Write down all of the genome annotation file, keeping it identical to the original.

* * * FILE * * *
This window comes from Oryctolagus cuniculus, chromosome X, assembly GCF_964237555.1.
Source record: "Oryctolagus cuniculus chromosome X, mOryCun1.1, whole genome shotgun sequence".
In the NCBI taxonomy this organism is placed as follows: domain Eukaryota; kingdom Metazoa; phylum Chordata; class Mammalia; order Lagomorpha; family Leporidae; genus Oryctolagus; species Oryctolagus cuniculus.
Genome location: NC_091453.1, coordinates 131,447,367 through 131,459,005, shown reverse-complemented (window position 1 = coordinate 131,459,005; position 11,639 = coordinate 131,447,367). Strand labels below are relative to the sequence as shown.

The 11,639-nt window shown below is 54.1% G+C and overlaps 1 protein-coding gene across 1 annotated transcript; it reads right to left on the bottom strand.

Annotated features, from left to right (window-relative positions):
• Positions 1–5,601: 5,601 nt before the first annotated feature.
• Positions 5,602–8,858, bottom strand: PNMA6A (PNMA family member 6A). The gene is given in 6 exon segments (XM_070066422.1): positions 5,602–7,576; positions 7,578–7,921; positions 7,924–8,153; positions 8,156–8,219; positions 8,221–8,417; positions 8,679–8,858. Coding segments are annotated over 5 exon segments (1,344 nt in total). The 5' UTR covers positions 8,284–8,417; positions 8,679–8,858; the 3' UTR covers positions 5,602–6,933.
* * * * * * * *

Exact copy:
This window comes from Oryctolagus cuniculus, chromosome X, assembly GCF_964237555.1.
Source record: "Oryctolagus cuniculus chromosome X, mOryCun1.1, whole genome shotgun sequence".
In the NCBI taxonomy this organism is placed as follows: domain Eukaryota; kingdom Metazoa; phylum Chordata; class Mammalia; order Lagomorpha; family Leporidae; genus Oryctolagus; species Oryctolagus cuniculus.
Genome location: NC_091453.1, coordinates 131,447,367 through 131,459,005, shown reverse-complemented (window position 1 = coordinate 131,459,005; position 11,639 = coordinate 131,447,367). Strand labels below are relative to the sequence as shown.

The 11,639-nt window shown below is 54.1% G+C and overlaps 1 protein-coding gene across 1 annotated transcript; it reads right to left on the bottom strand.

Annotated features, from left to right (window-relative positions):
• Positions 1–5,601: 5,601 nt before the first annotated feature.
• Positions 5,602–8,858, bottom strand: PNMA6A (PNMA family member 6A). The gene is given in 6 exon segments (XM_070066422.1): positions 5,602–7,576; positions 7,578–7,921; positions 7,924–8,153; positions 8,156–8,219; positions 8,221–8,417; positions 8,679–8,858. Coding segments are annotated over 5 exon segments (1,344 nt in total). The 5' UTR covers positions 8,284–8,417; positions 8,679–8,858; the 3' UTR covers positions 5,602–6,933.